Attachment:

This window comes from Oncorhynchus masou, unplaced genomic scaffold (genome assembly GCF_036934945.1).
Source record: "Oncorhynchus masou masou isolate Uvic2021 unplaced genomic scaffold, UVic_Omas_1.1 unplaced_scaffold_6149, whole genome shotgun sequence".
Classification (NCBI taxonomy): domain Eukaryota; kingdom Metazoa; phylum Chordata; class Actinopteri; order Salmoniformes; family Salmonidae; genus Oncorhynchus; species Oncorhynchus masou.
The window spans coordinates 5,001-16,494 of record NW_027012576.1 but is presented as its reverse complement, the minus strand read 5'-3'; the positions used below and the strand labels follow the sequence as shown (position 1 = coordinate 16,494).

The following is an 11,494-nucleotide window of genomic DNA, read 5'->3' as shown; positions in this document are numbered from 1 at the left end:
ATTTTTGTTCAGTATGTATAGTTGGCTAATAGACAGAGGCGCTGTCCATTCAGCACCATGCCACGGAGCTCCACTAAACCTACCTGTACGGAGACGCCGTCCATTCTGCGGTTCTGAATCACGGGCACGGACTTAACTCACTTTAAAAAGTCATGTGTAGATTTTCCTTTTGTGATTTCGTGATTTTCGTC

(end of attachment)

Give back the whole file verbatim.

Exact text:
This window comes from Oncorhynchus masou, unplaced genomic scaffold (genome assembly GCF_036934945.1).
Source record: "Oncorhynchus masou masou isolate Uvic2021 unplaced genomic scaffold, UVic_Omas_1.1 unplaced_scaffold_6149, whole genome shotgun sequence".
Classification (NCBI taxonomy): domain Eukaryota; kingdom Metazoa; phylum Chordata; class Actinopteri; order Salmoniformes; family Salmonidae; genus Oncorhynchus; species Oncorhynchus masou.
The window spans coordinates 5,001-16,494 of record NW_027012576.1 but is presented as its reverse complement, the minus strand read 5'-3'; the positions used below and the strand labels follow the sequence as shown (position 1 = coordinate 16,494).

The following is an 11,494-nucleotide window of genomic DNA, read 5'->3' as shown; positions in this document are numbered from 1 at the left end:
ATTTTTGTTCAGTATGTATAGTTGGCTAATAGACAGAGGCGCTGTCCATTCAGCACCATGCCACGGAGCTCCACTAAACCTACCTGTACGGAGACGCCGTCCATTCTGCGGTTCTGAATCACGGGCACGGACTTAACTCACTTTAAAAAGTCATGTGTAGATTTTCCTTTTGTGATTTCGTGATTTTCGTC